December 95 - According To Script: Steps to Scriptability
According To Script: Steps
To wind up my first year of writing about scripting in develop, this time I'll
solidify the sequence of steps involved in making an application scriptable. A
few of these steps have been mentioned before, while some material is new; here
all the steps are organized so that you can work out a strategy for
implementing scriptability. You may be surprised at what you'll find.
THE WRONG WAY
In the past, a programmer who was responsible for implementing Apple events
support in a scriptable application usually set about this task in one of two
- writing the code for the event handlers and object accessor functions
first, then, just before shipping, deciding what to call things and throwing
together a dictionary at the last minute
- jumping into the design of an object model hierarchy (in an attempt to
implement the Core suite), then writing the event handlers and object accessor
functions, and, again, putting together the dictionary last
were fine back in the days when Apple events were used principally for direct
communication between two applications -- one program was usually the client of
the other. But in today's world of scripting, it is users who are the clients.
So in order to accomplish the goal of creating a human-friendly scripting
vocabulary, developers need different methods for development.
THE NEW, BETTER WAY
Since your scripting interface is also a user interface to your application, it
should be as full and rich as the graphical interface, and should be as
intuitive as you can make it. In creating human-oriented scriptability, your
goal is to make it as natural and as easy as possible for users to write
sentences to communicate with and control your application. You want users to
be able to write sentences that are as close as possible to the way they might
think about what they want to do. Prepare to open up the full functionality of
your application through scripting -- you'll want to make it complete.
The following plan will help you develop a clean vocabulary that allows users
to easily work with your application.
PRACTICE YOUR WRITING
The first set of steps will help you home in on the terms you'll use in your
Write down sentences. The very first thing to do is to write down as many
sentences as possible describing actions that can be accomplished with your
application. At this stage, don't try to make real scripting commands; just
write down basic ideas. For example:
grab the customer's profile
print pages 2 through 5
translate this book from English to French
send this message to Bob at the Redmond office
find all the records containing "University"
delete all paragraphs containing the word "Windows"
Have users write sentences. Users think differently about the way they
accomplish things with applications than programmers do. Invite users of your
application to write down some general sentences. Encourage them to think about
how they want to accomplish what they do. Ask them to write the sentences as if
they were directing the computer by speaking to it. (You can do this
simultaneously with the above step.)
Include users who are experienced with earlier versions of your application.
These users don't need AppleScript experience. Consider inviting your
documentation writers and your support people to participate. You'll see
quickly how users think about your application from a task-oriented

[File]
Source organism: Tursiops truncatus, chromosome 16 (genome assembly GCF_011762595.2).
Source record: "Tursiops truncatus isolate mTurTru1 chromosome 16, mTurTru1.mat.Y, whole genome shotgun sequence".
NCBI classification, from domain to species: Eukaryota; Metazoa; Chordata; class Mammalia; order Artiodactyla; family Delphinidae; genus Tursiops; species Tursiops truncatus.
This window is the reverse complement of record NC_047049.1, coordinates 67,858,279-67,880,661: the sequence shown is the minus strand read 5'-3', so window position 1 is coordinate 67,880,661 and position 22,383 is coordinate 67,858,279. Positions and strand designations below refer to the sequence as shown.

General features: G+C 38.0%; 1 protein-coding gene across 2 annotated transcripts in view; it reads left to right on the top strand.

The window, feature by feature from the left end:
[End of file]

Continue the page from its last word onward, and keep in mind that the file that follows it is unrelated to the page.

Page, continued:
Don't attempt to write code yet or design your object hierarchy around what
users write. Just use this to help you think in broad terms about how something
might be accomplished.
Write some commands. Write more sentences, this time attempting to make script
commands. Try to fit them into the context of a possible scripting vocabulary.
This is an iterative process, through which you can distill your broad ideas
into useful terms.
When writing commands, keep one eye open for consistency -- think a bit about
existing AppleScript commands and objects. At this juncture, it may help to
have some people with AppleScript experience write sample sentences to describe
how they want to control your application.
The sentences should begin to take on the flavor of AppleScript statements,
with verbs followed by objects. For instance:
tell "emailer" to send the file "Weekly Report" to "Bob" at "Redmond"
tell "Mail Order Store" to order item "CW056" with nextday delivery
tell the front window to select the first paragraph containing "Macintosh"
In the next set of steps, you'll develop your object model hierarchy from your
early command writing.
Analyze your initial commands. The consumers of your product may surprise you.
Some of the sentences they write will be too large in scope, but others will be
highly focused to specific tasks. You're likely to find that they'll focus on
the action first, then the objects. From those sentences, begin to determine
the common verbs and objects. For example:
- verbs: play, get, set, translate, send, print , select, delete
- objects: movie, customer, paragraph, document, record, message
- properties: profile, leading
- enumerators: English, French, PowerTalk
Make a crude object model hierarchy. Based on the analysis of your commands,
make a first cut at your object model hierarchy. Although many object classes
in your vocabulary are types of objects that can be physically manipulated by
your application, objects in scripting do not have to correspond to the objects
on your screen. Nor should they match the objects in your internal code created
by the programmers. Rather, script objects should be the most natural
representation of what the user is trying to manipulate. Often these three --
scripting, onscreen, and internal -- will be nearly the same, but they don't
have to be.
Remember that consistency in a scriptable application is often accomplished
through the liberal use of setting and getting properties instead of through
large numbers of verbs. For more information, read the section "Designing Your
Object Model Hierarchy" in my article, "Designing a Scripting Implementation,"
in develop Issue 21.
Work on your dictionary
The key to a clean, intuitive scriptable application is its dictionary. It's